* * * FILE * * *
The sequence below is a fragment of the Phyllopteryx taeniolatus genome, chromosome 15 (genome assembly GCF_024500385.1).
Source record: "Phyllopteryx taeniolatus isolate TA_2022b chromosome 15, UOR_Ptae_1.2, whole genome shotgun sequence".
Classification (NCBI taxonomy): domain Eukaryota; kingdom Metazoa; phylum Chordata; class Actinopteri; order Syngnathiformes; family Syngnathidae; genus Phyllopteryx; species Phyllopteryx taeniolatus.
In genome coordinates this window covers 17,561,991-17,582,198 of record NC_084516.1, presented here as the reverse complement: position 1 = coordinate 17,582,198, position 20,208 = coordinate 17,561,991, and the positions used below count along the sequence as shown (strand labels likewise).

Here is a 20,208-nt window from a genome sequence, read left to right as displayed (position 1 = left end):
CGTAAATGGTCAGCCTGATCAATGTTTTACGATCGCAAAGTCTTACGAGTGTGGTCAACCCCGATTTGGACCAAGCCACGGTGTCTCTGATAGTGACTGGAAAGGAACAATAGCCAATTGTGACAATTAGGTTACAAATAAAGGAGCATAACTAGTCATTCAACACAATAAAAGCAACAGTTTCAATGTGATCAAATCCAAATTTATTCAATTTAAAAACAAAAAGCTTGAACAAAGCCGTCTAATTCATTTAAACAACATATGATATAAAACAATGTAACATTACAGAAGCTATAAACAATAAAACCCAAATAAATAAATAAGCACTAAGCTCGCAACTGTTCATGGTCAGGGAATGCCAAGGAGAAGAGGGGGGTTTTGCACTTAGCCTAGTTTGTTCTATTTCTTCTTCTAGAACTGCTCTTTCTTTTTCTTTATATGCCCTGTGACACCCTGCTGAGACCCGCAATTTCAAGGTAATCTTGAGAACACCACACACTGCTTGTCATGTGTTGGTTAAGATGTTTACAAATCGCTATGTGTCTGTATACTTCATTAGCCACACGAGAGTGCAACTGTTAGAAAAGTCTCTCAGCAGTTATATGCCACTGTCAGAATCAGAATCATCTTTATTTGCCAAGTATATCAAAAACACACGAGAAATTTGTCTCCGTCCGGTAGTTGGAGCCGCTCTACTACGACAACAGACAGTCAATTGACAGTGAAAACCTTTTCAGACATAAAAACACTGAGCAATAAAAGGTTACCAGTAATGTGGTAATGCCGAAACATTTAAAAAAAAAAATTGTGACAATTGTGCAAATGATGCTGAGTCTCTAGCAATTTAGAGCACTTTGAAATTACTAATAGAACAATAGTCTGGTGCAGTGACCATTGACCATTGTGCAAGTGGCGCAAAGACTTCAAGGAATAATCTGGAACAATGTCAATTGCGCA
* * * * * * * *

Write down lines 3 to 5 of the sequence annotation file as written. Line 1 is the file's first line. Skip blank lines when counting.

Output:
Classification (NCBI taxonomy): domain Eukaryota; kingdom Metazoa; phylum Chordata; class Actinopteri; order Syngnathiformes; family Syngnathidae; genus Phyllopteryx; species Phyllopteryx taeniolatus.
In genome coordinates this window covers 17,561,991-17,582,198 of record NC_084516.1, presented here as the reverse complement: position 1 = coordinate 17,582,198, position 20,208 = coordinate 17,561,991, and the positions used below count along the sequence as shown (strand labels likewise).

Here is a 20,208-nt window from a genome sequence, read left to right as displayed (position 1 = left end):